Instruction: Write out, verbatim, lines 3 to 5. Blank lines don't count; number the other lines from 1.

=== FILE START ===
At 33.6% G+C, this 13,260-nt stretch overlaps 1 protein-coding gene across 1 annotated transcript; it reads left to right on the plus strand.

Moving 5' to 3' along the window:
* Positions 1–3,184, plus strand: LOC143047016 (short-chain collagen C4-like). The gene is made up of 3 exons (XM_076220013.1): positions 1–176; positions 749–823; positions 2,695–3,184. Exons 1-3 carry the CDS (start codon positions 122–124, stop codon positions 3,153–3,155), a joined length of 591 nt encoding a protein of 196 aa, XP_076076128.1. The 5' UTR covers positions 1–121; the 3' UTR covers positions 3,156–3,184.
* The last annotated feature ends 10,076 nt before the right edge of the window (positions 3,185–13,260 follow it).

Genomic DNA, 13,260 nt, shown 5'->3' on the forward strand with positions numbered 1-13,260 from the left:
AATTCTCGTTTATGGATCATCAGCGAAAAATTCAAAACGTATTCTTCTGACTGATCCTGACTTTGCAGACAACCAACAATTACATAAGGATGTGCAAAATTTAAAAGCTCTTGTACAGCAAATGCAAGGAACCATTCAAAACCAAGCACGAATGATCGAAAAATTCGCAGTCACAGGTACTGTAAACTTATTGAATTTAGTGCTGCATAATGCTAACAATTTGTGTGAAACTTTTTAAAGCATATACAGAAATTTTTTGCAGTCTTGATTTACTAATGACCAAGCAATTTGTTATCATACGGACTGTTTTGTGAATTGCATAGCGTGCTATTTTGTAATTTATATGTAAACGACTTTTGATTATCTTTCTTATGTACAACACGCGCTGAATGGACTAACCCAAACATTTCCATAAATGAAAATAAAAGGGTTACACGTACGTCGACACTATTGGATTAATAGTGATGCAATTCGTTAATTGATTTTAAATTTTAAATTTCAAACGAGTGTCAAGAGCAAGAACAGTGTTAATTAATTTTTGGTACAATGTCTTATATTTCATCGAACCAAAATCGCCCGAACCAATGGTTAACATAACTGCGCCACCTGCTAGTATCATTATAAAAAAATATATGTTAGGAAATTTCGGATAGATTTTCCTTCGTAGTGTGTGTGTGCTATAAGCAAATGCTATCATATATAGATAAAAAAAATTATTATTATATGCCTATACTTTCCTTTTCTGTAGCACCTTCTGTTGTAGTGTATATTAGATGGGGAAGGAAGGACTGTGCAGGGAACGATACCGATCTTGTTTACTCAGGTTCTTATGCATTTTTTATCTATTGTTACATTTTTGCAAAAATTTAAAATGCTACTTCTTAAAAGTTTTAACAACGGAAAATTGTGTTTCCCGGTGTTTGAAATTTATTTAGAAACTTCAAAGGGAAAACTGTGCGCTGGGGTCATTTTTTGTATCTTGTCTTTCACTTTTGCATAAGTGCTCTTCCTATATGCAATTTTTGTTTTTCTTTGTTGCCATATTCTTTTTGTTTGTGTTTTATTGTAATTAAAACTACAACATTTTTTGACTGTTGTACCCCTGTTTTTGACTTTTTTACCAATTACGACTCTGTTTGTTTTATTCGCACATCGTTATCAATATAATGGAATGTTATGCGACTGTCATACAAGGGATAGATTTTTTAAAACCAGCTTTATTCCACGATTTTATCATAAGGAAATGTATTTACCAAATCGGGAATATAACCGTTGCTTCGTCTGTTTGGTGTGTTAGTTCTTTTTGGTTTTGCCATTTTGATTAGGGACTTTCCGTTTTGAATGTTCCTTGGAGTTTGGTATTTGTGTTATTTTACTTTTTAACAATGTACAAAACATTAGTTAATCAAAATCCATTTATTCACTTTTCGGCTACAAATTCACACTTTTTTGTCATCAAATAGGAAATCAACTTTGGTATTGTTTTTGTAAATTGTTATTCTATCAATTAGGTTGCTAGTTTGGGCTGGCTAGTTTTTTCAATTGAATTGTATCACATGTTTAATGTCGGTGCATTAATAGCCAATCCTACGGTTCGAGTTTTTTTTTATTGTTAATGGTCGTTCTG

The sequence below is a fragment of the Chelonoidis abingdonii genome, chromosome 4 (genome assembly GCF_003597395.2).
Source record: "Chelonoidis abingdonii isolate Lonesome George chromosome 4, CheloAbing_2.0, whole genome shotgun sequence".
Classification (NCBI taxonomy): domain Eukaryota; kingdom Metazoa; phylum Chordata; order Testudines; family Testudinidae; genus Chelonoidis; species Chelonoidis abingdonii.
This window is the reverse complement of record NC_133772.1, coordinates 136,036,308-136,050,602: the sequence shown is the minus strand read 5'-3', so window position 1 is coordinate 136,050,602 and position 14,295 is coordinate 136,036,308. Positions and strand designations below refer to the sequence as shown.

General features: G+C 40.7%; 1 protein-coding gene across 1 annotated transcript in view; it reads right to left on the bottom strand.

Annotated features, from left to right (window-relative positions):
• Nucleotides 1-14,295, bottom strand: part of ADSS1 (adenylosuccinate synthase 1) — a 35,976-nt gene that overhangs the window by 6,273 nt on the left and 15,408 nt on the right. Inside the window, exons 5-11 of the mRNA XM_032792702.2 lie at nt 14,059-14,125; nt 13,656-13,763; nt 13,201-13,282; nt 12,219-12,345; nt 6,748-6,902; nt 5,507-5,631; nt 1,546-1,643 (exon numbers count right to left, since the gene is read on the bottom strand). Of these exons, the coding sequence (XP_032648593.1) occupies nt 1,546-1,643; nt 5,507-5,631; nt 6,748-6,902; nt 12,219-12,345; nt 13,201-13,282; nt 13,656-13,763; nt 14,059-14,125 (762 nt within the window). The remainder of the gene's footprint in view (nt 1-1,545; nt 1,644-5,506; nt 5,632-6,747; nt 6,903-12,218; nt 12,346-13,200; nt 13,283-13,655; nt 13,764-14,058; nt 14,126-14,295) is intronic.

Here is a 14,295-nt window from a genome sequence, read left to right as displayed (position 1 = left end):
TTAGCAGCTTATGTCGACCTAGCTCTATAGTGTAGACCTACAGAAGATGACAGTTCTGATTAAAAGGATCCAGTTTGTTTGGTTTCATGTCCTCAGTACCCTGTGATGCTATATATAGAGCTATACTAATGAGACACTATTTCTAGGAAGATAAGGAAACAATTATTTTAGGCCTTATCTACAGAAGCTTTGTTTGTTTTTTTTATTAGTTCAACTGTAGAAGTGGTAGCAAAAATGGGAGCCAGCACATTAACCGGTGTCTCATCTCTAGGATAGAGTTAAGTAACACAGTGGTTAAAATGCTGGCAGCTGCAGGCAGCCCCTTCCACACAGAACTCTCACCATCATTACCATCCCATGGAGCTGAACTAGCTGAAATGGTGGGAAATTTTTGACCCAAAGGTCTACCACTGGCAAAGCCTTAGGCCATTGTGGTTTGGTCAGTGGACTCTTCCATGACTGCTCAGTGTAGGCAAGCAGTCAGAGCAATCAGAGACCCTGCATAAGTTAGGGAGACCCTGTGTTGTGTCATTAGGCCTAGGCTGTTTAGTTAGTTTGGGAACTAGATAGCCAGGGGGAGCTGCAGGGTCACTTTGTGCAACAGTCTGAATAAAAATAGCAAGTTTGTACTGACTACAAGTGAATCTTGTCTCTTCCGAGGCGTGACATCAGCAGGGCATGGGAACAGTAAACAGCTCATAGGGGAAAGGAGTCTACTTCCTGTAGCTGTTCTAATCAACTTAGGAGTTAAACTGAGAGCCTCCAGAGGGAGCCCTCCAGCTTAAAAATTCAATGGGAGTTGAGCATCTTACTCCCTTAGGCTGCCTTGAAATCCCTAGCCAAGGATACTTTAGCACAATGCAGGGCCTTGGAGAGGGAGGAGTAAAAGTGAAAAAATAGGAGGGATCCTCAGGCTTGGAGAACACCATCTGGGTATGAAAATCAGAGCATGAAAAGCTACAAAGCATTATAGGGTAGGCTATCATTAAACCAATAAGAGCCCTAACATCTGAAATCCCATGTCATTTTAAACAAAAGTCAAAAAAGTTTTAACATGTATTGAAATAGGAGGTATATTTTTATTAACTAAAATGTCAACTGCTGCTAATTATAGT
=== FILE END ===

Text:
* Positions 1–3,184, plus strand: LOC143047016 (short-chain collagen C4-like). The gene is made up of 3 exons (XM_076220013.1): positions 1–176; positions 749–823; positions 2,695–3,184. Exons 1-3 carry the CDS (start codon positions 122–124, stop codon positions 3,153–3,155), a joined length of 591 nt encoding a protein of 196 aa, XP_076076128.1. The 5' UTR covers positions 1–121; the 3' UTR covers positions 3,156–3,184.
* The last annotated feature ends 10,076 nt before the right edge of the window (positions 3,185–13,260 follow it).

Genomic DNA, 13,260 nt, shown 5'->3' on the forward strand with positions numbered 1-13,260 from the left: